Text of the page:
Putting on Sunday Manners is a sculptural, three-dimensional work of art that does more than simply hang on the wall; it interjects itself into space. It commands a presence and makes itself known by virtue of its form and title. Recognized as a codpiece or a mask or something else entirely, Putting on Sunday Manners has also been identified as a portrait, accounting for its contribution as one of the featured artworks in Portraits and Other Likenesses from SFMOMA, an exhibition at the Museum of the African Diaspora. However, is Putting on Sunday Manners a portrait of the artist, or is it the artist’s portrait of black American mannerisms? Does the title assist in getting us closer to making that determination? These are the type of questions that Hammons conjures and compels us to scuffle with while viewing his work. As such, Putting on Sunday Manners is an example of Br’er David performing his “spirit of rebellion” through the creation of an object that prompts many questions, provides few answers, and makes us privy to the manner in which the trickster constantly amuses, entertains, and mentally keeps us on our toes.

Veronica Jackson is an exhibition designer and independent curator. She recently completed her MA in Visual and Critical Studies at California College of the Arts where she focused on identity, agency, and empowerment as performed by African American women in visual culture.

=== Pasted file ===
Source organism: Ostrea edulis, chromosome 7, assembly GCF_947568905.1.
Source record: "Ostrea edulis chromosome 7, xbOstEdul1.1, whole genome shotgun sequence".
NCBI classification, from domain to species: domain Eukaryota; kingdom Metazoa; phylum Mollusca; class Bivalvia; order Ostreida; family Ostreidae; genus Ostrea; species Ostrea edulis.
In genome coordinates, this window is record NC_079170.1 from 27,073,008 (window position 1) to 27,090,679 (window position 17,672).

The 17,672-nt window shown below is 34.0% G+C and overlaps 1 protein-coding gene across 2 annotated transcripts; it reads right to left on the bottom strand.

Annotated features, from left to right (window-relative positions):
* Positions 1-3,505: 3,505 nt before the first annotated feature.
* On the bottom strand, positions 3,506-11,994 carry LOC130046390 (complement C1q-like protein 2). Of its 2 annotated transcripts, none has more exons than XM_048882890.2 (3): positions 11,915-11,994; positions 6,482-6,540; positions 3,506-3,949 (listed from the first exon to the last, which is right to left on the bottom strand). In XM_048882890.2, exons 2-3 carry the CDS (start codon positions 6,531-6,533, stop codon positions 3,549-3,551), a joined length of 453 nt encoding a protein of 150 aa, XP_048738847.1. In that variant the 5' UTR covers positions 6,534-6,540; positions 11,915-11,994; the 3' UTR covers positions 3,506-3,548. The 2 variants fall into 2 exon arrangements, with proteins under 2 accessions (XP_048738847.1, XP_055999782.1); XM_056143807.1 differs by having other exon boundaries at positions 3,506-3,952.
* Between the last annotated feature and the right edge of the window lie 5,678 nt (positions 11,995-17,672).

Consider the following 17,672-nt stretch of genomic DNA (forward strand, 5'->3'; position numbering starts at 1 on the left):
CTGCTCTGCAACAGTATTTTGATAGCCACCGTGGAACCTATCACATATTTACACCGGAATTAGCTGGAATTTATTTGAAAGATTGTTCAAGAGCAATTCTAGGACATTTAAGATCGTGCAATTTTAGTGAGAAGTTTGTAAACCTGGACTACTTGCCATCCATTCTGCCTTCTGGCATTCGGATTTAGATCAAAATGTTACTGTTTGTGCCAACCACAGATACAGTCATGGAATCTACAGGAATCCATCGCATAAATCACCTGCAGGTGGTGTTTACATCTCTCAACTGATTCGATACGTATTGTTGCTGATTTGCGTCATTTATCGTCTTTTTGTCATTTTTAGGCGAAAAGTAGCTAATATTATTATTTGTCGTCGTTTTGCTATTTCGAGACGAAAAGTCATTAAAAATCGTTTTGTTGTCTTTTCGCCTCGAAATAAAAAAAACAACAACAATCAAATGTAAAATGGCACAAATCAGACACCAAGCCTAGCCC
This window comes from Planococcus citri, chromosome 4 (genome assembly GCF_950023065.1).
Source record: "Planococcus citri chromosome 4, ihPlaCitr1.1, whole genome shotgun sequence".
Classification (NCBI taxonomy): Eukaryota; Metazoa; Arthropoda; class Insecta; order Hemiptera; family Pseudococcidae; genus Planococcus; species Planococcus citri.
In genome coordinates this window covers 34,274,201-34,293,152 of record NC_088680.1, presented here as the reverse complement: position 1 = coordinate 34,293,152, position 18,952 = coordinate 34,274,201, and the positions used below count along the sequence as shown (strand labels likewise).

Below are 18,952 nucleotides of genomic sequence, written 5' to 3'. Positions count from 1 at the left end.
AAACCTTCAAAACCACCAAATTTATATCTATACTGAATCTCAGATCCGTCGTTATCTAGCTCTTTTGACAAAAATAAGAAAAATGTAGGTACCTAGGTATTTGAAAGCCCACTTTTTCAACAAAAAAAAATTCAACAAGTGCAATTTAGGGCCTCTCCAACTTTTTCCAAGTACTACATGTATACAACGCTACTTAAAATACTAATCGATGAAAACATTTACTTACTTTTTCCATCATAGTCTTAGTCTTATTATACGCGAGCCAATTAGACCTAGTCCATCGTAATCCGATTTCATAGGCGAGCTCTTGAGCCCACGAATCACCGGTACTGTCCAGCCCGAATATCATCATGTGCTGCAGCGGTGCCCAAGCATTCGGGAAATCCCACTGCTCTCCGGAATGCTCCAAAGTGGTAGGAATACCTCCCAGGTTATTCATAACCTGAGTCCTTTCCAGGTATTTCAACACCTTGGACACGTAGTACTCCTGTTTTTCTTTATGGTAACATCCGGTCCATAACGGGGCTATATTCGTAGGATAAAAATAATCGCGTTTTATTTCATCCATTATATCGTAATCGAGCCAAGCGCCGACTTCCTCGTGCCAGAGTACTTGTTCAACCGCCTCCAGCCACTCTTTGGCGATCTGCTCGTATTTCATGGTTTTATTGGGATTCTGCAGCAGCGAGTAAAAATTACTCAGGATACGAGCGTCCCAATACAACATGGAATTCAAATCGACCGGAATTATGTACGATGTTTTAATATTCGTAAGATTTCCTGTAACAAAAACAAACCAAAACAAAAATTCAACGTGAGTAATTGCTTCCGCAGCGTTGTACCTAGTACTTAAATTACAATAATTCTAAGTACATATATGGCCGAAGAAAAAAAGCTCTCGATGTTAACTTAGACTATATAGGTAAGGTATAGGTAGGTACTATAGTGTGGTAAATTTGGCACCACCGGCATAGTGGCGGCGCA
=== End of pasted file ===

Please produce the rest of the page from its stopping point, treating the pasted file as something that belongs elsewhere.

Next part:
(1) Kellie Jones, “To Criticize or to Intervene: David Hammons in Conversation with Kellie Jones 1986,” in Ethics, ed. Walead Beshty (London: Whitechapel Gallery, 2015), 58.

(2) Robert Storr, “Br’er David,” in David Hammons Five: Decades, ed. Robert Mnuchin and Sukanya Rajaratnam (New York: Mnuchin Gallery LLC, 2016), 9.

(3) Mnuchin Gallery, David Hammons: Five Decades, March 15–May 27, 2016 (New York: Mnuchin Gallery LLC, 2016), 2.

(4) “manner, n. (and int.)” OED online, accessed July 21, 2016.

(5) Robert Storr, “David Hammons,” in Dislocations, ed. Robert Storr (New York: The Museum of Modern Art, 1991), 20.

(6) Robert Sill, “After Words,” in David Hammons in the Hood, ed. Susan Snodgrass (Springfield, IL: Illinois State Museum, 1994), 51.

(7) Robert Storr, “Br’er David,” in David Hammons Five: Decades, ed. Robert Mnuchin and Sukanya Rajaratnam (New York: Mnuchin Gallery LLC, 2016), 9.